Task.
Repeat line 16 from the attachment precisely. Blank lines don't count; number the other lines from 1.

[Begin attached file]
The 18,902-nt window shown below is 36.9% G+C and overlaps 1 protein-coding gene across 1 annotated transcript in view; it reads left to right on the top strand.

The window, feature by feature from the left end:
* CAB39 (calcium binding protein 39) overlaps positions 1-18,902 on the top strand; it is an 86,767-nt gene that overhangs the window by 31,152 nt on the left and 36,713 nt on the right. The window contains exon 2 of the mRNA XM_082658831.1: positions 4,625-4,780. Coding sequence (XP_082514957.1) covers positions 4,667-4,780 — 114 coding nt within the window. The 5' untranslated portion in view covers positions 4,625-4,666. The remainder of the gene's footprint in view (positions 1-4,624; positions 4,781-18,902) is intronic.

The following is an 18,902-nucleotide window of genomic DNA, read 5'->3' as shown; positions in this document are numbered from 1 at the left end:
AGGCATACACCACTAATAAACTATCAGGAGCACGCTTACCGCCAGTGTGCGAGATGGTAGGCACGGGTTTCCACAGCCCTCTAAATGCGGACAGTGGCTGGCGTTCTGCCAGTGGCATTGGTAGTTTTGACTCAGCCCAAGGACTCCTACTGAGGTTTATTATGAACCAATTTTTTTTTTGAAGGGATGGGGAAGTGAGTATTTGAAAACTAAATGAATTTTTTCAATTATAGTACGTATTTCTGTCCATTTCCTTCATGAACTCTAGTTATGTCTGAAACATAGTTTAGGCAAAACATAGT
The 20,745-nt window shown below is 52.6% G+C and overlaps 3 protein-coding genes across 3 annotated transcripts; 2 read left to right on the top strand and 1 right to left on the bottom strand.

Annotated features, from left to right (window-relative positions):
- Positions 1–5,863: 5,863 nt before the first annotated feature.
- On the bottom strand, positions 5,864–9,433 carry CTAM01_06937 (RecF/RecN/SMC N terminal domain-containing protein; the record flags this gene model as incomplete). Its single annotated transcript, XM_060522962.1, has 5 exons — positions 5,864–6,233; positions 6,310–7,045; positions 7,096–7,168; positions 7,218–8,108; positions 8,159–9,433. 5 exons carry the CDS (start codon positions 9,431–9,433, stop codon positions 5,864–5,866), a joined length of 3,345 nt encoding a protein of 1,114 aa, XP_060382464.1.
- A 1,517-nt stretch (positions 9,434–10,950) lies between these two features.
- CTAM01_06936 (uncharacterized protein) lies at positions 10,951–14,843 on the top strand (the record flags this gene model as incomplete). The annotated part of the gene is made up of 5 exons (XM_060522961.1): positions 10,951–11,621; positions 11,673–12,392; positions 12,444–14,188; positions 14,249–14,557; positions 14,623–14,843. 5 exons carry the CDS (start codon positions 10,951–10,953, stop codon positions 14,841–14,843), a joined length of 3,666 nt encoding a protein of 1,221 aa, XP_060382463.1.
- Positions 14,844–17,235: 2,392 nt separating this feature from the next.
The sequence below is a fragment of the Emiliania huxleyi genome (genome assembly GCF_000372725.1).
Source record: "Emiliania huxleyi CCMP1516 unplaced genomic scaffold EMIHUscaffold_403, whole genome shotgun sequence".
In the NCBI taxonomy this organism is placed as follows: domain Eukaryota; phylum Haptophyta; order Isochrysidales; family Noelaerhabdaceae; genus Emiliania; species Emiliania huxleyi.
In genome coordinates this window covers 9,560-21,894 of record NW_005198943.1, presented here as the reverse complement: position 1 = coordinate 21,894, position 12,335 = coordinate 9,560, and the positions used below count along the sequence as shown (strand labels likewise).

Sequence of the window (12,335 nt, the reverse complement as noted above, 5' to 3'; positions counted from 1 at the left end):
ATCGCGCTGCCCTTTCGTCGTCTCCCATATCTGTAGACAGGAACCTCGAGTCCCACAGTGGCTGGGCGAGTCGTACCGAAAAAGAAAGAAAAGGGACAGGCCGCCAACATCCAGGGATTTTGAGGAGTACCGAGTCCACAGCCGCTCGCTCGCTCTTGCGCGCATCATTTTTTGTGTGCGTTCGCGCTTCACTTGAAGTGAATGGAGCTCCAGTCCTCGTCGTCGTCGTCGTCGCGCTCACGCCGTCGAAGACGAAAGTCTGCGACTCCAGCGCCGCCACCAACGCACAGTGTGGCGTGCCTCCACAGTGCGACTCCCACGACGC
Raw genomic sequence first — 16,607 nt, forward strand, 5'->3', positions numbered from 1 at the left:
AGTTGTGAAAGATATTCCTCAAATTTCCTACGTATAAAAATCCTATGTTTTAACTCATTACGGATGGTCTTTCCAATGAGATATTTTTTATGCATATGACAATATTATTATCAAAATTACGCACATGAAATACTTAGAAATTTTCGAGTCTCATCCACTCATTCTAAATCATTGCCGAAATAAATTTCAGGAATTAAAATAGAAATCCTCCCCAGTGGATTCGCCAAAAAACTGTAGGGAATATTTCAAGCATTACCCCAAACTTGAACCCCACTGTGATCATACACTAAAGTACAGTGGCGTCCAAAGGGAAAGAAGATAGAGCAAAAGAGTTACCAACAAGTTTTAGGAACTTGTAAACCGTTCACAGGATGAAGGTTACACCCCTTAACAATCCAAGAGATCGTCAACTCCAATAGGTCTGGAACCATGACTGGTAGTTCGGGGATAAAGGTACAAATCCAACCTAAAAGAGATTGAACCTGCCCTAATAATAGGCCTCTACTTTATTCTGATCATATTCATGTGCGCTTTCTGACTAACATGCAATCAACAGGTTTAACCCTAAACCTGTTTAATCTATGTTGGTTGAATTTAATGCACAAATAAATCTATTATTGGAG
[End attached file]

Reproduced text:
In genome coordinates this window covers 9,560-21,894 of record NW_005198943.1, presented here as the reverse complement: position 1 = coordinate 21,894, position 12,335 = coordinate 9,560, and the positions used below count along the sequence as shown (strand labels likewise).